It’s no secret that Florida head coach Will Muschamp has lost most, if not all, of his allure in Gainesville. But the 42-year-old has also become an afterthought in the coaching ranks of the state of Florida.
In fact, Muschamp would most likely come in fourth behind Jimbo Fisher (Florida State), Al Golden (Miami) and George O’Leary (UCF).
Thus far, the Rome, Ga., native certainly isn’t doing himself any favors.
Through nine games, Muschamp’s Gators are 4-5 and are losers of four straight. The offense has been nonexistent—No. 107 in scoring (20.6 PPG) and No. 112 in total offense (335.7 YPG)—and the defense that ranked among the nation’s best midway through the year has been a shell of itself as of late.
|What Happened to Florida's Defense?|
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Sure, Florida has been ravaged by numerous key injuries; but it’s not like the Gators opened the season looking like a serious threat to win the SEC, losing to Miami 21-16 in Week 2.
Meanwhile, Fisher has the Seminoles poised for an appearance in the BCS title game led by a redshirt freshman at quarterback; Golden has Miami contending for an ACC title again amid the school’s self-imposed sanctions and O’Leary has the Knights on track for their third 10-win season in the last four years.
Heck, even South Florida and Florida Atlantic have notched more wins than Florida over the last month.
Suddenly, a program that was the toast of the Sunshine State for the majority of the last two decades is now its laughingstock. Fans who clamored for Muschamp back in 2010 now want his blood.
The Swamp? More like the frog pond.
It wasn’t supposed to be like this.
Following the departure of Urban Meyer, who brought two BCS titles to the program in his tenure, the Gators were in search of someone who could keep that winning tradition alive. More specifically, the team was looking for someone who could restore Florida’s reputation as a perennial national championship contender.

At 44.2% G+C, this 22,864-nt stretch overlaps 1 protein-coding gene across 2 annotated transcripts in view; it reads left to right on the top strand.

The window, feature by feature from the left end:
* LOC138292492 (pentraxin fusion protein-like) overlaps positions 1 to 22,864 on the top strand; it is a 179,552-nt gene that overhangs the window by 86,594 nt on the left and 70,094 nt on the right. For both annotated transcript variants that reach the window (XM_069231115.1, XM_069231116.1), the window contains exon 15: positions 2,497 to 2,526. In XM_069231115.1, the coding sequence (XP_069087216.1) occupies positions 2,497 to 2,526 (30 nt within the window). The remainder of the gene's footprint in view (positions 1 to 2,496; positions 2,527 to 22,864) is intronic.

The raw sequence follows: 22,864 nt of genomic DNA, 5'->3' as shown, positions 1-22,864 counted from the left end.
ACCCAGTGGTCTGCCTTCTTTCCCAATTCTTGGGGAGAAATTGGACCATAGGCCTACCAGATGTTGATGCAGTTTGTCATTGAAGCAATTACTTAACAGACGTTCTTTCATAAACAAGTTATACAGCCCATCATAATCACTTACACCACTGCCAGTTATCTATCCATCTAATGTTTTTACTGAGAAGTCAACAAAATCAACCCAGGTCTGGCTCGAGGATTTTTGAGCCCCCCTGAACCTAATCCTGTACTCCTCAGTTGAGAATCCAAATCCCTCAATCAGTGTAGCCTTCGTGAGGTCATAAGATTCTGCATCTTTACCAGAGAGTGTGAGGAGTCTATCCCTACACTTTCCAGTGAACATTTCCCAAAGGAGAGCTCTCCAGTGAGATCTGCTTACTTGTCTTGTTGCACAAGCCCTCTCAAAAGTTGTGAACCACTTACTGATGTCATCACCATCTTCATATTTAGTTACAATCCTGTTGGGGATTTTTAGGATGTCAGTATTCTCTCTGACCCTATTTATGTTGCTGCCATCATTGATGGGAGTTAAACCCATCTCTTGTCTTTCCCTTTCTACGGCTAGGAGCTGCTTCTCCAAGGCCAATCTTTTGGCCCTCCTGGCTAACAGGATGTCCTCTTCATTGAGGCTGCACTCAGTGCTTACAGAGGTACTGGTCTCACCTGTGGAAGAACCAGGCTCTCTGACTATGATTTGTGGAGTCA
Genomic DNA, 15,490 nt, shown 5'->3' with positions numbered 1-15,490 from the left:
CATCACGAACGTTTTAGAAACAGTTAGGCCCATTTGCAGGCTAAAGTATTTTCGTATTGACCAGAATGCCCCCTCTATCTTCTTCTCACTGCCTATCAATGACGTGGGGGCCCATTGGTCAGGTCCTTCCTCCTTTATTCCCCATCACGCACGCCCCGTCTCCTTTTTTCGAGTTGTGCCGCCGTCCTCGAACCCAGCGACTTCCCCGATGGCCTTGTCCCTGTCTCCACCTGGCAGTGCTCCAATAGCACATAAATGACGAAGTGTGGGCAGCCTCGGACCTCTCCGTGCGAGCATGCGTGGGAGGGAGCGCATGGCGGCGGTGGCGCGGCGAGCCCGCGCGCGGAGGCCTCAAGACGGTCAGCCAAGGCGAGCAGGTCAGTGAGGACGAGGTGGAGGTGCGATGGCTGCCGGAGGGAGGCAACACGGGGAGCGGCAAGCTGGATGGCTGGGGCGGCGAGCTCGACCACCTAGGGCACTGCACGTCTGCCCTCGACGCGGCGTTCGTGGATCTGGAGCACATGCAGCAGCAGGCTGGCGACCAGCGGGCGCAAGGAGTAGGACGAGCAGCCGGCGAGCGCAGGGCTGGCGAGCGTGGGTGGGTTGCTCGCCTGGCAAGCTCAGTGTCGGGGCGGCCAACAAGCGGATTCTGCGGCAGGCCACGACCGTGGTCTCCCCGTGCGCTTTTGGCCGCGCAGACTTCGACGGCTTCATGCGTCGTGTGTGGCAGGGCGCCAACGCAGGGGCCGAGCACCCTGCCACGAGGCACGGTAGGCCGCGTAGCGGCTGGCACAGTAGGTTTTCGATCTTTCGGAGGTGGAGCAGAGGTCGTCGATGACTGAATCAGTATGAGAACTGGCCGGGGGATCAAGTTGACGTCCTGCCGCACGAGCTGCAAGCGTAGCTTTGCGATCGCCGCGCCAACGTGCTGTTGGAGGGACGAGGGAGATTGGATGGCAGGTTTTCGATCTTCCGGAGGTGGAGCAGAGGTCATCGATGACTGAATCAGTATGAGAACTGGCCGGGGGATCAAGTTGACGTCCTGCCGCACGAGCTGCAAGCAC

Muschamp appeared to be that guy.
As the outspoken, aggressive defensive coordinator for Texas (2008-10), Muschamp helped the Longhorns rank No. 3 and No. 6 respectively in total defense in his final two years in Austin, making him the most sought-after coaching candidate in the nation.
Three years and $9 million later, Muschamp is just 22-13 in Gainesville. Furthermore, the Gators seem to be on pace to record their second six-loss season in three years.
This is a program that, prior to Muschamp’s arrival, had not lost more than five games in a season since 1987.
Forget being the fourth-best coach in the state. There’s a good chance Muschamp wouldn’t even rank as the fourth-best coach in school history since 1984—a span that consists of just five head coaches (Muschamp, Meyer, Ron Zook, Steve Spurrier and Galen Hall).
Only Zook (2002-04) finished with more losses in his first three seasons (15). And with two games remaining against Top 10 opponents, there’s a good chance Muschamp will match him.
In a season in which his fellow Florida-based head coaches seem to be behind the wheel of a bulldozer, Muschamp is just peddling along on his scooter on a wet surface.
We all know how that story ends.
All stats and rankings used in this article are courtesy of NCAA.com.